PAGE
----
Plasma dicing uses a plasma etching process, which is a dry, chemical-based method that etches the material rather than cutting it with a physical blade or beam. This can result in smoother edges and lower mechanical stress during dicing. The plasma dicing process is known for its ability to create exceptionally narrow streets, thereby saving valuable wafer space and increasing the number of dies per wafer. It can also process an entire wafer—known as single wafer processing—at once, which can increase throughput. Plasma dicing is particularly suitable for wafers with complex or delicate circuit designs and benefits from typically lower production costs. However, the initial investment for plasma dicing systems can be significant, and the process requires specialized equipment and techniques.


In the following picture you can see 2 types of machines for 200mm and 300mm wafers. 

Credit Photo: Accretech


Wafer Dicing Process

The process follows several key steps: First, the wafer is cleaned and inspected for impurities or defects that could affect the dicing outcome. Next, the wafer is mounted on a dicing tape that holds it securely during the cutting process, often with a backing material such as a metal frame for additional support. The dicing pattern, determined by the circuit layout, is then programmed into the dicing equipment. The wafer is diced using one of the various available techniques, depending on the material composition, size, and application requirements.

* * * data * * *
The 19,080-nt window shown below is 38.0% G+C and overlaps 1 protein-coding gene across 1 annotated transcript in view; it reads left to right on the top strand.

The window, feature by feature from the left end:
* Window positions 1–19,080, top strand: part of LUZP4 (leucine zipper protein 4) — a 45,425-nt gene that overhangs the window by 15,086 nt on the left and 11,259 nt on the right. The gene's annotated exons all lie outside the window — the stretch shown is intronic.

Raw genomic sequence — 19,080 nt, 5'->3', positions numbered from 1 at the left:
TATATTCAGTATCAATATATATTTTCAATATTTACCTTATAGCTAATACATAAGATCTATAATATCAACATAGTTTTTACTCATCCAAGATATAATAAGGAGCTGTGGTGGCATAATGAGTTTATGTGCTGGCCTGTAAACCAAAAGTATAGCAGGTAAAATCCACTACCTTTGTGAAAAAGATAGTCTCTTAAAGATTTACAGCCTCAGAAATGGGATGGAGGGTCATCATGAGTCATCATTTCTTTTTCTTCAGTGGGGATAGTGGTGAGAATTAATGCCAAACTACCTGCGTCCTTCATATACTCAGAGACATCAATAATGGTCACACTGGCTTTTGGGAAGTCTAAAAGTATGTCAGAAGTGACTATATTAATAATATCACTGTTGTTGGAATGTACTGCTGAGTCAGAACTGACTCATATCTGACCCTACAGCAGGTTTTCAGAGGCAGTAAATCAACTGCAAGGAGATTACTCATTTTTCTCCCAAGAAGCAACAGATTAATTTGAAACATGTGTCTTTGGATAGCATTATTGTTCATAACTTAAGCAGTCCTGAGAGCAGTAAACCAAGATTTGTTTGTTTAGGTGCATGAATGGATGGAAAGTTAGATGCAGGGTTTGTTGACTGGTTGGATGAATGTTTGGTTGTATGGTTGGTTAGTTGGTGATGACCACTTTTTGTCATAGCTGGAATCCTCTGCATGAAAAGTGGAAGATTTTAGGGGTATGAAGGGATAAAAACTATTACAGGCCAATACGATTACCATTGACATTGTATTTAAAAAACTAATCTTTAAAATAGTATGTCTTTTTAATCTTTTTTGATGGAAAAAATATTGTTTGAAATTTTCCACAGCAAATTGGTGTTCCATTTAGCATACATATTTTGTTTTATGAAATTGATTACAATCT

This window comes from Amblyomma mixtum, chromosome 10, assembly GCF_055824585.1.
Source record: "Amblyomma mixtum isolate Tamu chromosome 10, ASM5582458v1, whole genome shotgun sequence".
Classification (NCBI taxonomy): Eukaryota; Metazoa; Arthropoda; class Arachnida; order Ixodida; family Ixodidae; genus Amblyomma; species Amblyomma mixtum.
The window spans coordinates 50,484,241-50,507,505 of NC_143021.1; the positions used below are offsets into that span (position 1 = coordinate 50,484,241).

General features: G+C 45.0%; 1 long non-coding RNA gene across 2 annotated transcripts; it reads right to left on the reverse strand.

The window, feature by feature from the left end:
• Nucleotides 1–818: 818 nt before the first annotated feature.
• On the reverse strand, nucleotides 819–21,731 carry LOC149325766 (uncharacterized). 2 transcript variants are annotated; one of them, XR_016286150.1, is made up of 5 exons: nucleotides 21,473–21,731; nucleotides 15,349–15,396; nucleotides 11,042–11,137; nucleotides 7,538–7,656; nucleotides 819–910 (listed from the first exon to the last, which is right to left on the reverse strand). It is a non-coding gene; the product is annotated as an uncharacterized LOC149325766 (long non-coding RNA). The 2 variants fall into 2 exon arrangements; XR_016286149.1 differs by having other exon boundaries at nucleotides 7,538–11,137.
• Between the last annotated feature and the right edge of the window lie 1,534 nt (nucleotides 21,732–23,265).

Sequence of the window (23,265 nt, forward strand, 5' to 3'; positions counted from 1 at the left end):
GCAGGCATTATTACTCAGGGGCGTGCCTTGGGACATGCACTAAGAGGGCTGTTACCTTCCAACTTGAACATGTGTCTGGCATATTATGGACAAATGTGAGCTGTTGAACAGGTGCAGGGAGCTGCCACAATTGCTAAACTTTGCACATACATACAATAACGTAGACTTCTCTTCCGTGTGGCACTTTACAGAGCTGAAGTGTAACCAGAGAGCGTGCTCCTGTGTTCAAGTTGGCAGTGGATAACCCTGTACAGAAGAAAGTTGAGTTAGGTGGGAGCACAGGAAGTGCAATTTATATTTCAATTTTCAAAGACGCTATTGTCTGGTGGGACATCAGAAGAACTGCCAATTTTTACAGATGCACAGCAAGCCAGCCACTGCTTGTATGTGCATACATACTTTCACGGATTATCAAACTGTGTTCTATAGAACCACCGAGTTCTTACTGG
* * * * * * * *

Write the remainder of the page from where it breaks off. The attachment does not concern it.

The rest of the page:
Each cut must be precise to avoid damaging adjacent circuits, and considerations must be made to account for the kerf, the amount of material removed during the cutting process. After dicing, the individual dies are inspected once more before being packaged or subjected to further testing. It’s a process that balances precision with efficiency, seeking to maximize the number of viable dies produced while minimizing waste and damage.


Material Considerations

When dicing wafers, the type of material significantly affects the dicing method chosen. Silicon wafers are the most common, but other materials such as gallium arsenide, sapphire, and silicon carbide also find use in specific applications. Each material presents its own challenges. For instance, materials with higher levels of brittleness are more prone to chipping and cracking and thus might benefit from a non-contact dicing approach such as laser or plasma dicing.


Moreover, the purity and defect density of the material can determine how much stress the wafer can withstand during the process. This, in turn, dictates the need for adjustments in blade type, cutting speed, and process parameters to avoid inflicting damage to the circuits on the wafer.


Wafer Size and Thickness